"Americans know that the government will sometimes conduct secret operations, but they don't think that government officials should be writing secret laws."

Wydell and Udall add that this is not something that they've only recently been pressing for. They claim to have gone after the president himself to declassify the interpretations of the Patriot Act so that Congress can consider discussions on Capitol Hill, but say that despite repeated attempts to appeal to Holder and others in the past, no leeway whatsoever has been accomplished. Now both the American Civil Liberties Union and The New York Times are trying to get the truth through filing Freedom of Information Act requests, but the feds are working overtime to make sure that the attempts at finding the facts are ignored.

The senators say they had a glimmer of hope in August 2009 when the Department of Justice and the Office of the Director of National Intelligence announced that they would begin a new processes for reviewing and releasing details of decisions from the Foreign Intelligence Surveillance Court -- the court that interprets the Patriot Act -- but "two and a half years later, however, this 'process' had produced literally zero results."

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If I remember correctly all the senators voted for... by liberalsrock on Sunday, Mar 18, 2012 at 1:00:09 PM
...but I would still tend to agree that this is mo... by Joe Reeser on Monday, Mar 19, 2012 at 7:06:06 PM
The former NSA official held his thumb and forefin... by 911TRUTH on Sunday, Mar 18, 2012 at 1:03:17 PM
should. I see that Senator Orrin Hatch is happily ... by Daniel Geery on Monday, Mar 19, 2012 at 8:26:31 AM
Are we really to believe that these so-called sena... by Joan Mootry on Sunday, Mar 18, 2012 at 4:47:45 PM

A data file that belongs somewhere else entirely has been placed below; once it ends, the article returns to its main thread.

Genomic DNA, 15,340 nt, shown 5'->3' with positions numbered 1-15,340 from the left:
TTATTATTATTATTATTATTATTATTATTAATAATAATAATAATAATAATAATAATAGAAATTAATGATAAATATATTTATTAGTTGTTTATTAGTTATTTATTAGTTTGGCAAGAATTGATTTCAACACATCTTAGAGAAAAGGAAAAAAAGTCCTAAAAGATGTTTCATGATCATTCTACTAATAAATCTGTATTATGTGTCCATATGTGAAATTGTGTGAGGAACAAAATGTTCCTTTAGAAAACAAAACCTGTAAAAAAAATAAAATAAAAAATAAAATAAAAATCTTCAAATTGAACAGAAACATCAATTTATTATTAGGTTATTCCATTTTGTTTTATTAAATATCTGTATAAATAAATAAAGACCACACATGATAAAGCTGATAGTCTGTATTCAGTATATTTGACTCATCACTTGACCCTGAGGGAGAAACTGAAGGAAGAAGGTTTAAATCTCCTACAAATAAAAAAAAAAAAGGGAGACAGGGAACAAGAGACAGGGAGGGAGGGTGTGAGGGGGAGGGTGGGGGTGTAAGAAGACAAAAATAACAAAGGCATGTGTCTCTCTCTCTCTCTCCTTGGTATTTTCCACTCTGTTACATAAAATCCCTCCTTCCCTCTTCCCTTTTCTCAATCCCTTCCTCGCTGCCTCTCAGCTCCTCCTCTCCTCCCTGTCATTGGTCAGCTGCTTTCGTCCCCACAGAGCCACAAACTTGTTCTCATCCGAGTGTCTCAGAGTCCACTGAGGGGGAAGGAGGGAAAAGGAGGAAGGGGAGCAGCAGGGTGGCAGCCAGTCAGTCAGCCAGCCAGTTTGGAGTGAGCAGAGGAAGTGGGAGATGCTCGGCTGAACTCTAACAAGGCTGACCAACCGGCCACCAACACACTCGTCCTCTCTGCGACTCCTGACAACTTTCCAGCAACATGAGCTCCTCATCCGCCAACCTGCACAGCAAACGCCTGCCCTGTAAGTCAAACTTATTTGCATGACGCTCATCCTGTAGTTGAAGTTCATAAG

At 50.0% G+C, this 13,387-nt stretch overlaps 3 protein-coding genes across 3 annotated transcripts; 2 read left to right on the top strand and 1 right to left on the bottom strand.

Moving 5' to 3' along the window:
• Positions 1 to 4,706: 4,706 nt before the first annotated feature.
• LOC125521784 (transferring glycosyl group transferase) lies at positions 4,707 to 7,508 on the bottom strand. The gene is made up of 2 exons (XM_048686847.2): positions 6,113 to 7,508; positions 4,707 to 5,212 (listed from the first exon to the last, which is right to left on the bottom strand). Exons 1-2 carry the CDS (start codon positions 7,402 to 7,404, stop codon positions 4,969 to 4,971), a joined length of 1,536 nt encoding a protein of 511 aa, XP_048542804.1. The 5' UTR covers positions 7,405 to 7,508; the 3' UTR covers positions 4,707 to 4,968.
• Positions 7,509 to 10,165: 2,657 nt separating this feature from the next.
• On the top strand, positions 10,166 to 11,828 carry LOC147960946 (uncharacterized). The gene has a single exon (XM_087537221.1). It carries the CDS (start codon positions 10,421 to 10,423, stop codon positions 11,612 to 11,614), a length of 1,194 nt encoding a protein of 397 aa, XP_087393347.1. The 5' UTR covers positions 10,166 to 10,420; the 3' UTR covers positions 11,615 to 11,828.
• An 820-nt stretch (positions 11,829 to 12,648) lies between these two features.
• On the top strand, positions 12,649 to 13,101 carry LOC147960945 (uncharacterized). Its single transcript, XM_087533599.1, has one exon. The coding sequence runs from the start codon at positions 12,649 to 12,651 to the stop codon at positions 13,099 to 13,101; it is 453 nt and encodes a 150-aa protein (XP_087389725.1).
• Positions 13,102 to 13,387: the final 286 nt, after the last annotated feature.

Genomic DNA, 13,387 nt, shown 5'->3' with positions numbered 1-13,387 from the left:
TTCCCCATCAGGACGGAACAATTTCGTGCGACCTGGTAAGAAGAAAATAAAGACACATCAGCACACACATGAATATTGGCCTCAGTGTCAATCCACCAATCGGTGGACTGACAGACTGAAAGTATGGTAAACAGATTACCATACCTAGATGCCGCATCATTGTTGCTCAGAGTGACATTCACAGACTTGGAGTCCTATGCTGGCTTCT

I agree with everything you're saying - and you're... by Jack Flanders on Sunday, Mar 18, 2012 at 10:40:56 PM
The Congress voted for the Patriot Act.   And... by Patricia Gray on Sunday, Mar 18, 2012 at 8:27:34 PM
Voting them all out of office won't do any good. U... by Arlen Grossman on Monday, Mar 19, 2012 at 11:59:07 PM
Well, they've built the FEMA camps, now they are f... by Guitar Chris on Sunday, Mar 18, 2012 at 8:30:51 PM
"While that much is clear, write the senators, how... by Richard McGinnis on Sunday, Mar 18, 2012 at 10:42:57 PM
"While that much is clear, write the senators, how... by Richard McGinnis on Sunday, Mar 18, 2012 at 10:43:18 PM
senators terrified but doing nothing to change&nbs... by Edward Mayes on Monday, Mar 19, 2012 at 5:03:48 AM
I'm sure that Eric Holder between obstructing just... by Steven G. Erickson on Monday, Mar 19, 2012 at 6:22:58 AM
About 4 years ago, I visited Sen. Wyden's office t... by Bill Dugan on Monday, Mar 19, 2012 at 7:20:04 AM
if I were at your party drinking wine and you bega... by Elizabeth Hanson on Monday, Mar 19, 2012 at 8:20:44 AM
When one creates a security agency that agency wil... by Philip Pease on Monday, Mar 19, 2012 at 8:57:10 AM
Except for the fact that 9/11 was a false flag eve... by 911TRUTH on Monday, Mar 19, 2012 at 11:43:38 AM
Don't bet on that.  The USSR ruled with an ir... by Sister Begonia on Monday, Mar 19, 2012 at 7:30:11 PM
Executive Order -- National Defense Resources... by Sister Begonia on Monday, Mar 19, 2012 at 7:18:19 PM
By claiming the general strike interferes w/ milit... by Laura Stein on Thursday, Apr 26, 2012 at 5:45:46 PM
You'll love this if you love the Patriot... by Robert Bostick on Tuesday, Mar 20, 2012 at 11:12:14 AM
Just for the record, is not 'Russian TV', (... by Mark Harris on Wednesday, Mar 21, 2012 at 2:29:31 PM
Can anybody say "Star Chamber"!... by Peter Hockley on Wednesday, Mar 21, 2012 at 4:30:33 PM
Senators Wyden and Udall don't have to worry about... by ChicagoNetTech on Wednesday, Mar 21, 2012 at 6:45:35 PM
"because the NSA is about to shred the Constitutio... by Laura Stein on Thursday, Apr 26, 2012 at 6:31:15 PM
especially when we're talking about Constitutional... by Laura Stein on Thursday, Apr 26, 2012 at 6:36:46 PM